The genus Verbascum includes multiple species of biennial plants commonly known as mullein. Verbascum thapsus is a common species that grows in all 50 states, Canada and Greenland. It is native to some regions, but considered invasive in others, according to the USDA Plants Profile database. You can grow Verbascum as an ornamental and for its medicinal uses. Because it is a wildflower, it is relatively carefree, but it can develop some plant diseases.
The website "A Modern Herbal" reports that Verbascum has been known and used in Europe since the 1500s. One of the names given to Verbascum is candlewick plant--it is said that witches of olden times used the plant in their lamps and candles for incantations. The ancient Anglo Saxons called mullein "moleyn," and the French called it "malen." Both names derive from the Latin word malandrium. It was believed to have the power to drive away evil spirits in Europe and Asia.
In addition to North America, Verbascum grows in many places around the world. From Western Europe to East Asia, it is a common roadside and pasture plant often considered a weed. Scientists believe that the plant originated in Europe and Asia and that early settlers introduced it to the colony of Virginia in the United States in 1770, where it was used to poison fish. It has spread to many other areas since that time, through both natural seed dispersal methods and purposeful introduction.
Verbascum requires only a small amount of annual rainfall. In environments that receive as little as 3 inches per year, Verbascum can survive, although it prefers a slightly wetter climate. Verbascum grows naturally in meadows and openings in forests that receive full sun and it performs well in dry or sandy soil. It can thrive in rocky areas as well. If you decide to grow it, plant Verbascum in a sunny area that has well-drained soil. Each plant can produce up to 180,000 seeds, according to the National Park Service website, so the chances of it naturalizing in your yard are high.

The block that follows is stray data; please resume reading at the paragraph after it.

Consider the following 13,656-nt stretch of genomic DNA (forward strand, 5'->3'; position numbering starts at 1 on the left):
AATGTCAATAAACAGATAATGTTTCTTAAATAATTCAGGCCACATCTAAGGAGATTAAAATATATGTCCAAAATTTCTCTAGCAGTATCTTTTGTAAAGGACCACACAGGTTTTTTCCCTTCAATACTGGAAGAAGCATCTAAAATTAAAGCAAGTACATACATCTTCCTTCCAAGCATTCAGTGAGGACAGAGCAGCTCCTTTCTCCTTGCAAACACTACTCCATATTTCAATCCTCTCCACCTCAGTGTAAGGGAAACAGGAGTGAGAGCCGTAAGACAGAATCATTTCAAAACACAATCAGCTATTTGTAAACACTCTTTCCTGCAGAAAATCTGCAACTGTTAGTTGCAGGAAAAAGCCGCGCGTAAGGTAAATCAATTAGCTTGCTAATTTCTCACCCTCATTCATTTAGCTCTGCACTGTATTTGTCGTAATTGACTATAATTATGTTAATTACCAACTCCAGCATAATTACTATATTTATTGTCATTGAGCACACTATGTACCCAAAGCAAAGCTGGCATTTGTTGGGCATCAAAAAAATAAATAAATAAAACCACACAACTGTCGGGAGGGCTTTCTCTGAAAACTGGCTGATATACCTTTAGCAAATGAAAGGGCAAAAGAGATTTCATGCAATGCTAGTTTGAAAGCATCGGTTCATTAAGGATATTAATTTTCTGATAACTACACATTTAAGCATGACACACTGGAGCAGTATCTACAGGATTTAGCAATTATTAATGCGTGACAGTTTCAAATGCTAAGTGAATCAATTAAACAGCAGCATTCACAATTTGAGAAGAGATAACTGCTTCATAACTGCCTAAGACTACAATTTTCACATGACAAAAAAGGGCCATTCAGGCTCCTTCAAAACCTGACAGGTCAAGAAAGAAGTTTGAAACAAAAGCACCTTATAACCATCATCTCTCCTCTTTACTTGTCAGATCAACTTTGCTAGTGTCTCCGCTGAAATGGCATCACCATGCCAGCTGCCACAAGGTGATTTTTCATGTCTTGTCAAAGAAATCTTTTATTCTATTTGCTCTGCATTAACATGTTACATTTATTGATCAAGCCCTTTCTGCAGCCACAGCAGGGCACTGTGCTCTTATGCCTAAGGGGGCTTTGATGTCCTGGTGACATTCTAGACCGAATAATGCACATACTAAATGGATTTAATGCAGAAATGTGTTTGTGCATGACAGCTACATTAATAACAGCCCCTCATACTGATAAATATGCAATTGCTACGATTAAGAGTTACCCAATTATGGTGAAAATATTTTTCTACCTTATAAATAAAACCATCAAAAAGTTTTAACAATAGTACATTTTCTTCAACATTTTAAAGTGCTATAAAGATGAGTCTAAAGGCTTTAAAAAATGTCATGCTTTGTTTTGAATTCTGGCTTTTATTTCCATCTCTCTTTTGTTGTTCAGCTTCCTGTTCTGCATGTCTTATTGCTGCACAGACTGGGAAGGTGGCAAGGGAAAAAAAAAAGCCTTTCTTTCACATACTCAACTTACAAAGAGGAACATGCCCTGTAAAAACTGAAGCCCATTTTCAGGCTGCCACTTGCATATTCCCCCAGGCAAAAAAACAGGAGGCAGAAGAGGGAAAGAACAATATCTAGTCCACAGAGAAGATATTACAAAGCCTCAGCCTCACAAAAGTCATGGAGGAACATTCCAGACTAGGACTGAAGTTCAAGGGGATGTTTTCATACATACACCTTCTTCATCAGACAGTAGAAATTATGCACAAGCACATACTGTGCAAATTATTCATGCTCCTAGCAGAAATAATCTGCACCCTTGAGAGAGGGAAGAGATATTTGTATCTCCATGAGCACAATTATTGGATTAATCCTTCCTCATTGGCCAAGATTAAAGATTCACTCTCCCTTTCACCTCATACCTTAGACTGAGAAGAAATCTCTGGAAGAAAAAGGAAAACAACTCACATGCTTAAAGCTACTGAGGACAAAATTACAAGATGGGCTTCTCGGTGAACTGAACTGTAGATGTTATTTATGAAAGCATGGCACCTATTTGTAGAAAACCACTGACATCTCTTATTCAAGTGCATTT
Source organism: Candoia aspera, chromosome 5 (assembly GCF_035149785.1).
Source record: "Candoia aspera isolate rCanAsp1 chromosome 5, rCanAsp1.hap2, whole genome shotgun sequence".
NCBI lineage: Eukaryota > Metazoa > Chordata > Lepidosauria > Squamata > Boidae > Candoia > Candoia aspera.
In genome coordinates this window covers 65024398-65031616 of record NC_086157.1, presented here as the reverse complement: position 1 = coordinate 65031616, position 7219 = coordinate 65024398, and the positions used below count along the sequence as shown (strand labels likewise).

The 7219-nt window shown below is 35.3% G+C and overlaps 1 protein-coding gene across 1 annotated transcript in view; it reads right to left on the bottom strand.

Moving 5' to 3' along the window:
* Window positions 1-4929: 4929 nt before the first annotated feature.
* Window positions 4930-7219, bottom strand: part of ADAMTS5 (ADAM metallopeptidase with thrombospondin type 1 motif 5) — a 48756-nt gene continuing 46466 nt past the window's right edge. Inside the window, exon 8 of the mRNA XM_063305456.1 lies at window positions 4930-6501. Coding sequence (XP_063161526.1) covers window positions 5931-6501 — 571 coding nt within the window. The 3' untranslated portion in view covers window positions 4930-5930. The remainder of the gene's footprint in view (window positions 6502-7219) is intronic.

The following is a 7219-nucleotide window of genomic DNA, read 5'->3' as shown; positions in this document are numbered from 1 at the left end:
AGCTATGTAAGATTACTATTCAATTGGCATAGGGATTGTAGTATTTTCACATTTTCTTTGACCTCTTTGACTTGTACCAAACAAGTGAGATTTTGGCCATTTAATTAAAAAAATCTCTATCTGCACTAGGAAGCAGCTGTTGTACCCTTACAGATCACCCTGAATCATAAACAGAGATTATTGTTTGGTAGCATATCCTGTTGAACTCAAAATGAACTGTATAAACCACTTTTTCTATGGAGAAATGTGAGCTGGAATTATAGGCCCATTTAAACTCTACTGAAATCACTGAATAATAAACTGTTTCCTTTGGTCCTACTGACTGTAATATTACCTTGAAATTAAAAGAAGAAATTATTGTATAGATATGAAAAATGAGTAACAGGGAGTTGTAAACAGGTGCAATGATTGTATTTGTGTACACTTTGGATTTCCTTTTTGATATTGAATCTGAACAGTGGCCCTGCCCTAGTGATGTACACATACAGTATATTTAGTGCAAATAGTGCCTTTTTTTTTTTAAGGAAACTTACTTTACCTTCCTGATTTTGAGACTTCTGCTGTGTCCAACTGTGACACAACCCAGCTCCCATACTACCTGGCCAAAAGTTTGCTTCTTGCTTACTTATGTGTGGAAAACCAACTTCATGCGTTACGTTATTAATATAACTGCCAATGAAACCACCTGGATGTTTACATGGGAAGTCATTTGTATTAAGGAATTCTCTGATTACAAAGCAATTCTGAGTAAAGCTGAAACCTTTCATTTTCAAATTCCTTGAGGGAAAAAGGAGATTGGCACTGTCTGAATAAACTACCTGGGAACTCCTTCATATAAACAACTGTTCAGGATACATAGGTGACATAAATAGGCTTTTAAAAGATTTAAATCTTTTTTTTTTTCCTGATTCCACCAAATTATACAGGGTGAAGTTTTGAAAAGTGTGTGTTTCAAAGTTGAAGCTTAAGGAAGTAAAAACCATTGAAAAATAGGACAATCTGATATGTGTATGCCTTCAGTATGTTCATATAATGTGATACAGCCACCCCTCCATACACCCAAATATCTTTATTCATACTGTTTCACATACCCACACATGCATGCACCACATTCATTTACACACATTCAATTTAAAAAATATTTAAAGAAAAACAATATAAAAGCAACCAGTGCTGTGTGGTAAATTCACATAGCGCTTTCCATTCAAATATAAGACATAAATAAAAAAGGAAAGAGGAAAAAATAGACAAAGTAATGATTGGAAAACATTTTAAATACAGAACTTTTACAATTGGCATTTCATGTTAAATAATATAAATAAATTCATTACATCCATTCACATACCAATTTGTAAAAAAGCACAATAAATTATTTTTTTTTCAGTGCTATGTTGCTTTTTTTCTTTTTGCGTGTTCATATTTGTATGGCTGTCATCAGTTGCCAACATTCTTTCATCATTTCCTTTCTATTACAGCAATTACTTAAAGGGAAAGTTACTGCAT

Powdery mildew is a common plant disease (fungus) that affects many plants. If not treated, powdery mildew can kill a plant. Root rot is another plant disease that can strike Verbascum. Known as Phymatotrichum omnivorum, this disease is also called cotton root rot and Texas root rot. A soil-borne fungus causes it, and it is difficult to control, according to Texas A&M University. Other microorganisms can sometimes affect Verbascum--one of them is known as Phoma thapsi. This fungal disease occurs on many types of plants and can cause Verbascum plants to die.
Treating Common Fungal Diseases
You can sometimes control fungal plant diseases by spraying your plant with a commercial chemical fungicide or organic sulfur. If you allow some airflow around your Verbascum plants and other plants, you can help to prevent most fungal diseases. It's also important to keep the ground around your plant clean by picking up leaf litter where microorganisms can grow. As soon as you notice a fuzzy white to gray coating beginning to form on your Verbascum's leaves, snip off the affected foliage and spray the entire plant with a fungicide or sulfur. You can also control the other fungal diseases that affect Verbascum by applying fungicide or sulfur at the first sign of plant weakness.